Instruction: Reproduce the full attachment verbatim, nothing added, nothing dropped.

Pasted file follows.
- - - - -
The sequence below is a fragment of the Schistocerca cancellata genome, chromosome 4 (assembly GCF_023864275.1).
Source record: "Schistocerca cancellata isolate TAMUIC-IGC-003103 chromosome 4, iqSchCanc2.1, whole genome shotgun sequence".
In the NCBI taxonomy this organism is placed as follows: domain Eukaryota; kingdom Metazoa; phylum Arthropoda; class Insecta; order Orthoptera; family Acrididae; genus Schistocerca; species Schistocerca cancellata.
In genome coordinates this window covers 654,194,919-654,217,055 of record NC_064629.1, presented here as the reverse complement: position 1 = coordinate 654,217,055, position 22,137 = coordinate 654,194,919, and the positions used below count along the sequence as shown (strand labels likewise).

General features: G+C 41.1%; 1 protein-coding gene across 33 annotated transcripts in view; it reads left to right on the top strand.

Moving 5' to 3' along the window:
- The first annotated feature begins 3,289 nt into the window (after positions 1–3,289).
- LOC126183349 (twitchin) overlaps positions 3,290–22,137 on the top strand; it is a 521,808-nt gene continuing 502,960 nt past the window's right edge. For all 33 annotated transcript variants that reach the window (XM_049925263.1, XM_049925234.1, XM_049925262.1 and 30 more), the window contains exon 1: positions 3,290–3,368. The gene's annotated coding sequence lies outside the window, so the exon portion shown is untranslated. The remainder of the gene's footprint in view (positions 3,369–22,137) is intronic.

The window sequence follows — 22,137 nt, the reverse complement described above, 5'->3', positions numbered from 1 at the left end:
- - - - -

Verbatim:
The sequence below is a fragment of the Schistocerca cancellata genome, chromosome 4 (assembly GCF_023864275.1).
Source record: "Schistocerca cancellata isolate TAMUIC-IGC-003103 chromosome 4, iqSchCanc2.1, whole genome shotgun sequence".
In the NCBI taxonomy this organism is placed as follows: domain Eukaryota; kingdom Metazoa; phylum Arthropoda; class Insecta; order Orthoptera; family Acrididae; genus Schistocerca; species Schistocerca cancellata.
In genome coordinates this window covers 654,194,919-654,217,055 of record NC_064629.1, presented here as the reverse complement: position 1 = coordinate 654,217,055, position 22,137 = coordinate 654,194,919, and the positions used below count along the sequence as shown (strand labels likewise).

General features: G+C 41.1%; 1 protein-coding gene across 33 annotated transcripts in view; it reads left to right on the top strand.

Moving 5' to 3' along the window:
- The first annotated feature begins 3,289 nt into the window (after positions 1–3,289).
- LOC126183349 (twitchin) overlaps positions 3,290–22,137 on the top strand; it is a 521,808-nt gene continuing 502,960 nt past the window's right edge. For all 33 annotated transcript variants that reach the window (XM_049925263.1, XM_049925234.1, XM_049925262.1 and 30 more), the window contains exon 1: positions 3,290–3,368. The gene's annotated coding sequence lies outside the window, so the exon portion shown is untranslated. The remainder of the gene's footprint in view (positions 3,369–22,137) is intronic.

The window sequence follows — 22,137 nt, the reverse complement described above, 5'->3', positions numbered from 1 at the left end: